The Bible is a big book. For a lot of our people within the schemes it is a VERY big book. Within its pages we find lots of different kinds of literature: poetry, prophecy, history, narrative, letters, and apocalyptic writings. It’s hardcore. Understanding it correctly is not easy, but it is certainly not impossible. So, what should we keep in mind as we think about reading and teaching it in our housing schemes and council estates?
Firstly, and perhaps most importantly, remember that when we are drawn to Christ, the Holy Spirit comes to live within us and one of his first tasks is to help us interpret the Bible. Here is the amazing technique we have discovered at Niddrie, and we want to share it with you for free on today’s blog. It is the key to unlocking how we can read and teach the Bible in scheme culture. Open up the Bible and read. The more it is read the more it will be understood, as the Holy Spirit reveals the fullness of the gospel within its pages. I know—amazing, right? The more we read this holy book, the more it will fit together and the greater our appreciation and love for Christ will grow. That is a basic fact. We cannot understand the Bible (solely) by reading books about it. We have to open it in order to experience it for ourselves. We have to ask the Holy Spirit to open our eyes, hearts, and minds to give us understanding. Trust me, he will. (If we find ourselves in a place where we don’t understand a word, write it down and Google it. If we are serious about Bible study then get a good Bible Dictionary). If we run into problems, then find an older Christian and they will be only too pleased to help. If you are an older Christian reading this, then who are you reading and teaching the Bible with right now?
Let’s look at the Bible to understand some principles for how to understand it correctly. Nehemiah 8:1–8 is a great place to start.
“All the people came together as one in the square before the Water Gate. They told Ezra the teacher of the Law to bring out the Book of the Law of Moses, which the Lord had commanded for Israel.So on the first day of the seventh month Ezra the priest brought the Law before the assembly, which was made up of men and women and all who were able to understand. He read it aloud from daybreak till noon as he faced the square before the Water Gate in the presence of the men, women and others who could understand. And all the people listened attentively to the Book of the Law. Ezra the teacher of the Law stood on a high wooden platform built for the occasion. Beside him on his right stood Mattithiah, Shema, Anaiah, Uriah, Hilkiah and Maaseiah; and on his left were Pedaiah, Mishael, Malkijah, Hashum, Hashbaddanah, Zechariah and Meshullam. Ezra opened the book. All the people could see him because he was standing above them; and as he opened it, the people all stood up. Ezra praised the Lord, the great God; and all the people lifted their hands and responded, “Amen! Amen!” Then they bowed down and worshiped the Lord with their faces to the ground. The Levites—Jeshua, Bani, Sherebiah, Jamin, Akkub, Shabbethai, Hodiah, Maaseiah, Kelita, Azariah, Jozabad, Hanan and Pelaiah—instructed the people in the Law while the people were standing there. They read from the Book of the Law of God, making it clear and giving the meaning so that the people understood what was being read.”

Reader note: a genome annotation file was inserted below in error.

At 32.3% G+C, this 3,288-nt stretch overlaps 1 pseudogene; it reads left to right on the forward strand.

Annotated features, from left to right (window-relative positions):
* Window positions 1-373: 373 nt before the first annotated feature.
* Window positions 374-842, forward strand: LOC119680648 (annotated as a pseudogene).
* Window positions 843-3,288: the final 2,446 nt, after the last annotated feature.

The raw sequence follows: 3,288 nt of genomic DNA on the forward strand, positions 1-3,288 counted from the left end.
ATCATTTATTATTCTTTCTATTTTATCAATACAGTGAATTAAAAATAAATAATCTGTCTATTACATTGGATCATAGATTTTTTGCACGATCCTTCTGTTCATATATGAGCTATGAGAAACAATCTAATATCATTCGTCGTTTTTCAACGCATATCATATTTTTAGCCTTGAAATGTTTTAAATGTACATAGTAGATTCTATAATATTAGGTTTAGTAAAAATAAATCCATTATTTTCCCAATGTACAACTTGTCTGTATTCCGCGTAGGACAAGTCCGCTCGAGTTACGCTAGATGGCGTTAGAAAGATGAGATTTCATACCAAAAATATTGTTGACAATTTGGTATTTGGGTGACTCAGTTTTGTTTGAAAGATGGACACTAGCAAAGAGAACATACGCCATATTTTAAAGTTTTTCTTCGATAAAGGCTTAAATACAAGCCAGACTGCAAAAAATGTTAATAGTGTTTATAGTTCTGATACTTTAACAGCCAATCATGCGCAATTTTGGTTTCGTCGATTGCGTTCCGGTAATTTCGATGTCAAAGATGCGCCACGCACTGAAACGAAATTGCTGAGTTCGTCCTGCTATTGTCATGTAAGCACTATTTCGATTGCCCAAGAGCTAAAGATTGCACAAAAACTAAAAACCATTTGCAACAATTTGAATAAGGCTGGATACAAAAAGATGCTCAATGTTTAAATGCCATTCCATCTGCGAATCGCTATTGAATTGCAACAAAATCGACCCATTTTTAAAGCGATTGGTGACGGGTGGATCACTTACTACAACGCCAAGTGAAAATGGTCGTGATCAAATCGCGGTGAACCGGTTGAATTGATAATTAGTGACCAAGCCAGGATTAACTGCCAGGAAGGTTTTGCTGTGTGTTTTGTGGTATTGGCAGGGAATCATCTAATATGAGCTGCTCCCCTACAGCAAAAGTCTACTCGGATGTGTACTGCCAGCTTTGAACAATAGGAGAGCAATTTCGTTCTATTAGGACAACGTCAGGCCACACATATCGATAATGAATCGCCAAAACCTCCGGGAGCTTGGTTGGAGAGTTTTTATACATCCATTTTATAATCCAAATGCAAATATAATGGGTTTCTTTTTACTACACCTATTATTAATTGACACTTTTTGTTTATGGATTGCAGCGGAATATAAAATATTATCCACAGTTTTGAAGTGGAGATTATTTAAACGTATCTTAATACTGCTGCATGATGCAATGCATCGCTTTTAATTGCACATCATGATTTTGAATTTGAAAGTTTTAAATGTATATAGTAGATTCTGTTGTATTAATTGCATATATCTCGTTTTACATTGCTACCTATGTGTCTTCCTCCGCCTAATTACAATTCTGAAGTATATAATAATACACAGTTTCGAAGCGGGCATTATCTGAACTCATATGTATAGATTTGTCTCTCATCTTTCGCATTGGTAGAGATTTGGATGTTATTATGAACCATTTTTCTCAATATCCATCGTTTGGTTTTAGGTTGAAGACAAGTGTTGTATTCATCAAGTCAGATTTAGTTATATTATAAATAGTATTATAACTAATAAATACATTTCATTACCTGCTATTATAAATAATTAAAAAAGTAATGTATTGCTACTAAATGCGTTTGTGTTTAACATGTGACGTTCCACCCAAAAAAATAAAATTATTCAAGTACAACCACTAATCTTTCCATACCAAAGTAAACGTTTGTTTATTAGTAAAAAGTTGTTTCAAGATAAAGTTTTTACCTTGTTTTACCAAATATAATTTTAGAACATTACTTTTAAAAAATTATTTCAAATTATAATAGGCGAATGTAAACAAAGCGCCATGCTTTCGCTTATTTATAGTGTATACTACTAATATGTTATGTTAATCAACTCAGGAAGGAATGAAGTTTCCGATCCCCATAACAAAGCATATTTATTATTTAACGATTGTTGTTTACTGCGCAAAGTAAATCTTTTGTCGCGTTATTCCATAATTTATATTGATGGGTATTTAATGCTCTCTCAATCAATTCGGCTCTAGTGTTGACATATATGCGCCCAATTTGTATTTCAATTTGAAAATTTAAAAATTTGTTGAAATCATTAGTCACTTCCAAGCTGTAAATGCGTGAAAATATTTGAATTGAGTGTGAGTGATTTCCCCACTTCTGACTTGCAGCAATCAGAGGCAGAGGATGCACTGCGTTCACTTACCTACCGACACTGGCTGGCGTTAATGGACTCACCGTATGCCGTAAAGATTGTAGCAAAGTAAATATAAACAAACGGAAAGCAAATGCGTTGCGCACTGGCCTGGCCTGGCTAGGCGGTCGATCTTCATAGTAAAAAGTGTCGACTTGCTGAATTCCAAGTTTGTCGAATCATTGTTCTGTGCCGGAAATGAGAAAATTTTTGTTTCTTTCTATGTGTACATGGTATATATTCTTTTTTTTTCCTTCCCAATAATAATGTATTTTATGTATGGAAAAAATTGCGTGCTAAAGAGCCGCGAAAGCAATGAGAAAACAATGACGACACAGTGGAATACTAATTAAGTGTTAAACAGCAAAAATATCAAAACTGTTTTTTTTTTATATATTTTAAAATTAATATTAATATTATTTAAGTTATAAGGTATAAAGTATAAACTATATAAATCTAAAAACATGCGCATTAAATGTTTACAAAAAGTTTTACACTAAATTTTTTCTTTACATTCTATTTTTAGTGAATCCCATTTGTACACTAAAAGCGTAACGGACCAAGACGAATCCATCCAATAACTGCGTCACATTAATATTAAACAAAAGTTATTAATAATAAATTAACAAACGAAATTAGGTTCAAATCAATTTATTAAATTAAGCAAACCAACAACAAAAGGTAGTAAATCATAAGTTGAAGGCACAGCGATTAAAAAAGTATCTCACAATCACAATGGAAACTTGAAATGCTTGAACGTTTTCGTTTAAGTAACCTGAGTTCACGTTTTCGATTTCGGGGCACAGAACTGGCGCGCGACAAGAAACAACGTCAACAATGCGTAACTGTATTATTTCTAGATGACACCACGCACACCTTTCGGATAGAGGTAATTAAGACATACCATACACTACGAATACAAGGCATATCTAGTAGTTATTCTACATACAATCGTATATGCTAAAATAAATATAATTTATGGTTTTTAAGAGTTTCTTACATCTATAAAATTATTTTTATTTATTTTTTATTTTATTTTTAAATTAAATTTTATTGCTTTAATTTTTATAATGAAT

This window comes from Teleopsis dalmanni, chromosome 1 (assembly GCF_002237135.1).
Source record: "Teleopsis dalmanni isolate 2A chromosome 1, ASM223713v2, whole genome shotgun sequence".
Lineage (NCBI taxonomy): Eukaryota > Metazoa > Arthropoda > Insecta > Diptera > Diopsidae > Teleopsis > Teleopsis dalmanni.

Let’s break it down:
- The people gather and the word is read (1–3).
- The people were attentive (3).
- The Lord blessed them and they worshipped him (6).
- They translated it so the people could understand (8).
True understanding of the Bible will never happen unless:
(1) God is present by His Holy Spirit
(2) The Bible is opened and read
(3) People are attentive
(4) They are worshipful and reverent
(5) The meaning is clearly explained.
We must have confidence in the Holy Spirit when it comes to teaching and reading the Word of God. He knows what he is doing. When people discover the wonderful truth of the gospel for the first time, without exception, they develop an absolute fascination and interest in the Bible. We must not be defeated by a fear of our so-called ‘non-reading’ culture. The appetite for Bible reading and Bible study is ferocious among our new converts, many of whom have never read a book in their life. I fear that the problem is not that people in schemes won’t read the Bible or even study it. It is that we live within an Evangelical world that won’t read it and teach it in these areas because they think ‘it doesn’t work,’ or ‘they won’t understand it.’ Sinfully, wrong on both counts.
More to follow on rules of engagement when it comes to reading and teaching the Bible.